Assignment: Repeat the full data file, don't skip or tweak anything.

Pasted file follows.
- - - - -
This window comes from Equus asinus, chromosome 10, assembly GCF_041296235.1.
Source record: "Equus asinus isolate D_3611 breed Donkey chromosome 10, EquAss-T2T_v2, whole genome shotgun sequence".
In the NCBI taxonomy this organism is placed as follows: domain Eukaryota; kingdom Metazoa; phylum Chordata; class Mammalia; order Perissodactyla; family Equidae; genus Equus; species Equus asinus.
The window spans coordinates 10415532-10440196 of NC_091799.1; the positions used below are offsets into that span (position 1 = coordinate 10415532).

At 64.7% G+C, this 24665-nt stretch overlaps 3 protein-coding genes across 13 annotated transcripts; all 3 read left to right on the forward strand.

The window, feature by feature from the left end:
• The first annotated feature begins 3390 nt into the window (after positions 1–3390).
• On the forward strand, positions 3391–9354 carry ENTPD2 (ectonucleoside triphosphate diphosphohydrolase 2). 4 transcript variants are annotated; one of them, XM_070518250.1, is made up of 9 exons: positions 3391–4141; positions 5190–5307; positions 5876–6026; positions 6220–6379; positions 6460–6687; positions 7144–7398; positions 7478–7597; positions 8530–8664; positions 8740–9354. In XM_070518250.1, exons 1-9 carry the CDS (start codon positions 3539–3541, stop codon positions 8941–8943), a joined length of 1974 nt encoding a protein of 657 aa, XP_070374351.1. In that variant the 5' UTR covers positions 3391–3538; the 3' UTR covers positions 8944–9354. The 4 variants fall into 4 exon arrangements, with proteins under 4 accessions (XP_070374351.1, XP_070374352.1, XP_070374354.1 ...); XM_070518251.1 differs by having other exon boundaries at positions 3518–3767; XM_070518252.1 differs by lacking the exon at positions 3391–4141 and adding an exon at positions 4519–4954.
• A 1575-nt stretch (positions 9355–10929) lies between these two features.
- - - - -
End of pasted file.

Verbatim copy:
This window comes from Equus asinus, chromosome 10, assembly GCF_041296235.1.
Source record: "Equus asinus isolate D_3611 breed Donkey chromosome 10, EquAss-T2T_v2, whole genome shotgun sequence".
In the NCBI taxonomy this organism is placed as follows: domain Eukaryota; kingdom Metazoa; phylum Chordata; class Mammalia; order Perissodactyla; family Equidae; genus Equus; species Equus asinus.
The window spans coordinates 10415532-10440196 of NC_091799.1; the positions used below are offsets into that span (position 1 = coordinate 10415532).

At 64.7% G+C, this 24665-nt stretch overlaps 3 protein-coding genes across 13 annotated transcripts; all 3 read left to right on the forward strand.

The window, feature by feature from the left end:
• The first annotated feature begins 3390 nt into the window (after positions 1–3390).
• On the forward strand, positions 3391–9354 carry ENTPD2 (ectonucleoside triphosphate diphosphohydrolase 2). 4 transcript variants are annotated; one of them, XM_070518250.1, is made up of 9 exons: positions 3391–4141; positions 5190–5307; positions 5876–6026; positions 6220–6379; positions 6460–6687; positions 7144–7398; positions 7478–7597; positions 8530–8664; positions 8740–9354. In XM_070518250.1, exons 1-9 carry the CDS (start codon positions 3539–3541, stop codon positions 8941–8943), a joined length of 1974 nt encoding a protein of 657 aa, XP_070374351.1. In that variant the 5' UTR covers positions 3391–3538; the 3' UTR covers positions 8944–9354. The 4 variants fall into 4 exon arrangements, with proteins under 4 accessions (XP_070374351.1, XP_070374352.1, XP_070374354.1 ...); XM_070518251.1 differs by having other exon boundaries at positions 3518–3767; XM_070518252.1 differs by lacking the exon at positions 3391–4141 and adding an exon at positions 4519–4954.
• A 1575-nt stretch (positions 9355–10929) lies between these two features.